Proving Their Metal
Who says blacks can't play rock 'n' roll? After a couple of listens to Living Colour, nobody in his right mind would say that.
Living Colour, an all-black rock foursome from New York City, is proving beyond a shadow of a doubt that loud, in yo' face, ball-busting rock 'n' roll is no longer the private domain of white, long- haired gearheads bent on spindling as many waterbed debutantes as possible and scaring parents silly.
The group's debut album (now almost a year old), Vivid, is roaring up the charts, and the video of the hit single "Cult of Personality" is enjoying heavy rotation from deejays.
In town recently for a show at the Celebrity Theatre, the band members went to great lengths to put across their vision of rock. It seems that the members of Living Colour are extremely conscious of the racial thing.
Lead guitarist Vernon Reid defines their mission as "trying to break certain things down, change certain perceptions about what black is or what white is."
"I think it's very unhealthy for rock 'n' roll to be the province of one race of people," he says. "In the history of rock, it's always been black influencing white, white influencing black. For the past ten years, though, it's been y'all are in this camp and we're in this camp, and we'll never look at each other." The other members (Corey Glover, vocals; Muzz Skillings, bass; William Calhoun, drums) heartily agree with Reid.
"That's part of the reason music has become very sterile, single-minded and narrow," Reid contends. "There's been very little freedom to influence one another, which I feel is very important, not just for black musicians to have freedom but also white musicians. We're just trying to make that turnaround happen."
Concerning the initial incongruity of a black band pumping out full-on rock, Glover (who played the part of Francis in Platoon) chuckles. "Sure," he says, "we tend to joke about the whole thing, blacks playing rock 'n' roll, because we know it's a ridiculous concept. For us, it makes no sense to have a line of distinction when it comes to music and then apply it to race, because it really doesn't make any difference--music is a sensory thing."
One strange problem the band has encountered is with black radio stations. "We have problems with radio in general," Calhoun says, "but in terms of getting it across on black radio, songs like `Broken Hearts' or `[What's Your Favorite Color?] (Theme Song)' making it right off the bat? No, but those things will change as the band's notoriety increases."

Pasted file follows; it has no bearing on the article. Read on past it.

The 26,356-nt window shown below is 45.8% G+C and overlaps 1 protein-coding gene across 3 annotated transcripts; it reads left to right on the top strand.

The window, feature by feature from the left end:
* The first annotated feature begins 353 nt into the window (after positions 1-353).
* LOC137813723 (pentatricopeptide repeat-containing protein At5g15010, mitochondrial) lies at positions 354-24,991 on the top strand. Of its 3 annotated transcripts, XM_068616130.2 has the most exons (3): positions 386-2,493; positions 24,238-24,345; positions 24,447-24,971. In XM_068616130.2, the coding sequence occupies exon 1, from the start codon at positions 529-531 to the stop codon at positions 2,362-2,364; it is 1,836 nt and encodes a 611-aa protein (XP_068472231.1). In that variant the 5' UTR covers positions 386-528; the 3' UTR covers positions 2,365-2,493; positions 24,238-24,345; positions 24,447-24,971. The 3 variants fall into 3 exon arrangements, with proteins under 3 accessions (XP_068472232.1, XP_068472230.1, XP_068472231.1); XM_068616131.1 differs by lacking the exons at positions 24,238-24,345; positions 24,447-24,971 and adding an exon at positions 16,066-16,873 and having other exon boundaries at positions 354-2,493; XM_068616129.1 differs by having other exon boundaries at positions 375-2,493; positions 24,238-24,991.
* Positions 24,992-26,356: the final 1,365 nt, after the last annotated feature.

Calhoun adds that Living Colour "is not just about `cult of personality' or just politics. If people can take it for what it's worth, the whole product, then hopefully black [radio] will follow along."
At the Celebrity show, the largely white audience bellowed its approval on a sonic level worthy of jet afterburners, and Living Colour responded in kind. With a collective musical prowess that can handily blow the pickups off a half dozen Led Halens, the band roared its way through material from the album. Backed by the rhythmic crack of Skillings and Calhoun, Reid set up a devastating onslaught of guitar shamanism while Glover belted out the tunes and worked the crowd, leaping and dancing around like a Tasmanian devil. After a two-song encore that included a cover of the Clash's "Should I Stay or Should I Go?" the band called it a night. Whew!
That Living Colour has chosen to fly in the face of accepted rock dogma is no accident. It's the flagship group for the New York-based Black Rock Coalition, a consortium of musicians and artists involved with combating racial stereotypes in the industry and serving as a clearinghouse for undiscovered, cutting-edge black talent. Reid and the band are acutely aware that bringing about parity of any kind in the music industry will require some basic changes. That, says Reid, "will no doubt make some people freak out when they learn we are as equally into a singer like Bobby Brown as we are into digging, and I mean really digging, a band like Metallica."
Glover interjects: "We represent a change that is uncharacteristic of who and what four black men from N.Y.C. should be doing. Some might perceive this as a threat, but it's a minor threat.
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